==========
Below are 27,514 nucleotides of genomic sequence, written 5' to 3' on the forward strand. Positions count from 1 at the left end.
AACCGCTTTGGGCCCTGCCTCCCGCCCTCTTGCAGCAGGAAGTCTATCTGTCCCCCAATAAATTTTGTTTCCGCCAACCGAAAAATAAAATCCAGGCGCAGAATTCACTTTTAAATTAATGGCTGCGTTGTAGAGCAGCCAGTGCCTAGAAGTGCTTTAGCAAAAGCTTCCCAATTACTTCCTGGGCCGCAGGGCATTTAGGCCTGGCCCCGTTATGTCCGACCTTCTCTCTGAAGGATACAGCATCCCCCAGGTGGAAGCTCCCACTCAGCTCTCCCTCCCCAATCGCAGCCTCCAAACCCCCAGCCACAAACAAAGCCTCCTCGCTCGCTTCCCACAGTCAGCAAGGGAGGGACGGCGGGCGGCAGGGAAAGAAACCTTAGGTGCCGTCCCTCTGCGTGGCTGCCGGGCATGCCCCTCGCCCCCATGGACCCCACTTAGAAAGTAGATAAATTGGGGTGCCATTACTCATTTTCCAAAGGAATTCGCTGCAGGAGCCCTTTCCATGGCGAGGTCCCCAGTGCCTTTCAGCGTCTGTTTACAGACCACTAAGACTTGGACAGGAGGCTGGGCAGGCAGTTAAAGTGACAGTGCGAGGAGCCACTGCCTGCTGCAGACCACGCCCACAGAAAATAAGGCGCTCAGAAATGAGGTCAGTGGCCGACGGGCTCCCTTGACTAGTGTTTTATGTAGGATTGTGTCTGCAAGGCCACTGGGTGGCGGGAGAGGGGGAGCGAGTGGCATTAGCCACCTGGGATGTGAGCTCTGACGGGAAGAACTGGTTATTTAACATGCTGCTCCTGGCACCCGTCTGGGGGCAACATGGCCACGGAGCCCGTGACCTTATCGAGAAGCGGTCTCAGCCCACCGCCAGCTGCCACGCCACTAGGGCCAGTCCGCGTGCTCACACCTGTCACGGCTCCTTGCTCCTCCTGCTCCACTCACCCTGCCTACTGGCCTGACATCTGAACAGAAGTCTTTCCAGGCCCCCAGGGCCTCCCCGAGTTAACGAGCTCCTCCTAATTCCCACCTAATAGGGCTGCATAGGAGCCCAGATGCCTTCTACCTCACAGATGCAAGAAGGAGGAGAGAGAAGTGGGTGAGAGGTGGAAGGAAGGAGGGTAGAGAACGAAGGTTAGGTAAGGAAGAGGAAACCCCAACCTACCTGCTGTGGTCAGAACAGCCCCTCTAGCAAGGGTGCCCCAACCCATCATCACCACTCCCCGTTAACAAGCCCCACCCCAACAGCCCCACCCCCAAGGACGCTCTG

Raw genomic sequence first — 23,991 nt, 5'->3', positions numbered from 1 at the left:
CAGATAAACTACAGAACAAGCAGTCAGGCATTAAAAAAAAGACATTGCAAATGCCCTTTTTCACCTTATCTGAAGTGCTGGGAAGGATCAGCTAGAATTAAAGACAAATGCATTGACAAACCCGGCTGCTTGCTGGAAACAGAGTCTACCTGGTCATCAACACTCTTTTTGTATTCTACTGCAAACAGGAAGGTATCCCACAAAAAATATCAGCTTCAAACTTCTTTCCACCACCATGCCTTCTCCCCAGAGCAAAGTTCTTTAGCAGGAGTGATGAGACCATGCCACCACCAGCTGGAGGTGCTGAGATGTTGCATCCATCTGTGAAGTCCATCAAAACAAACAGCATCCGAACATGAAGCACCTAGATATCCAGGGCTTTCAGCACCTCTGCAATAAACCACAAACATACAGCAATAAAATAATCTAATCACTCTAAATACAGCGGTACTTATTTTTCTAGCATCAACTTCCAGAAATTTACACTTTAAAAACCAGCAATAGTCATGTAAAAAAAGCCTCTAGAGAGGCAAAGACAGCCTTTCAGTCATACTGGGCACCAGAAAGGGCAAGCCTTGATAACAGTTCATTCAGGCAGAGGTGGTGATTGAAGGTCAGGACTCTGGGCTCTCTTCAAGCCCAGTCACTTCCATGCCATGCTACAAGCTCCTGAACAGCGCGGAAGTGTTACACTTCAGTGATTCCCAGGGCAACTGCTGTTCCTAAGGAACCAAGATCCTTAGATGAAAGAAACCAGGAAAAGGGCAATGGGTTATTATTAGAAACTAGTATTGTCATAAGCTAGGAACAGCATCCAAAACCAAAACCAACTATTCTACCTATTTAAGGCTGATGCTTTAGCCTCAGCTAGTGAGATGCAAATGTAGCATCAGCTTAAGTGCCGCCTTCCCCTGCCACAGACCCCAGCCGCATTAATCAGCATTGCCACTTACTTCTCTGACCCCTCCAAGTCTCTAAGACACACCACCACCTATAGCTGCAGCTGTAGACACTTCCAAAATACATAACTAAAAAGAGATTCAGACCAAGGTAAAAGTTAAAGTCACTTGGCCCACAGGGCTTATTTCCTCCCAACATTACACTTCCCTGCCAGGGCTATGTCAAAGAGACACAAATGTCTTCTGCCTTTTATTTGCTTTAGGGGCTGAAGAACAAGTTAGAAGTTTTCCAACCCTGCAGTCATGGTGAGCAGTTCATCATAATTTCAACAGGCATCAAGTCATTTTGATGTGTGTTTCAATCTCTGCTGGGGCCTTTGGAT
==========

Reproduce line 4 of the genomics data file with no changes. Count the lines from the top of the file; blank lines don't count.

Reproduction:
CAGATAAACTACAGAACAAGCAGTCAGGCATTAAAAAAAAGACATTGCAAATGCCCTTTTTCACCTTATCTGAAGTGCTGGGAAGGATCAGCTAGAATTAAAGACAAATGCATTGACAAACCCGGCTGCTTGCTGGAAACAGAGTCTACCTGGTCATCAACACTCTTTTTGTATTCTACTGCAAACAGGAAGGTATCCCACAAAAAATATCAGCTTCAAACTTCTTTCCACCACCATGCCTTCTCCCCAGAGCAAAGTTCTTTAGCAGGAGTGATGAGACCATGCCACCACCAGCTGGAGGTGCTGAGATGTTGCATCCATCTGTGAAGTCCATCAAAACAAACAGCATCCGAACATGAAGCACCTAGATATCCAGGGCTTTCAGCACCTCTGCAATAAACCACAAACATACAGCAATAAAATAATCTAATCACTCTAAATACAGCGGTACTTATTTTTCTAGCATCAACTTCCAGAAATTTACACTTTAAAAACCAGCAATAGTCATGTAAAAAAAGCCTCTAGAGAGGCAAAGACAGCCTTTCAGTCATACTGGGCACCAGAAAGGGCAAGCCTTGATAACAGTTCATTCAGGCAGAGGTGGTGATTGAAGGTCAGGACTCTGGGCTCTCTTCAAGCCCAGTCACTTCCATGCCATGCTACAAGCTCCTGAACAGCGCGGAAGTGTTACACTTCAGTGATTCCCAGGGCAACTGCTGTTCCTAAGGAACCAAGATCCTTAGATGAAAGAAACCAGGAAAAGGGCAATGGGTTATTATTAGAAACTAGTATTGTCATAAGCTAGGAACAGCATCCAAAACCAAAACCAACTATTCTACCTATTTAAGGCTGATGCTTTAGCCTCAGCTAGTGAGATGCAAATGTAGCATCAGCTTAAGTGCCGCCTTCCCCTGCCACAGACCCCAGCCGCATTAATCAGCATTGCCACTTACTTCTCTGACCCCTCCAAGTCTCTAAGACACACCACCACCTATAGCTGCAGCTGTAGACACTTCCAAAATACATAACTAAAAAGAGATTCAGACCAAGGTAAAAGTTAAAGTCACTTGGCCCACAGGGCTTATTTCCTCCCAACATTACACTTCCCTGCCAGGGCTATGTCAAAGAGACACAAATGTCTTCTGCCTTTTATTTGCTTTAGGGGCTGAAGAACAAGTTAGAAGTTTTCCAACCCTGCAGTCATGGTGAGCAGTTCATCATAATTTCAACAGGCATCAAGTCATTTTGATGTGTGTTTCAATCTCTGCTGGGGCCTTTGGAT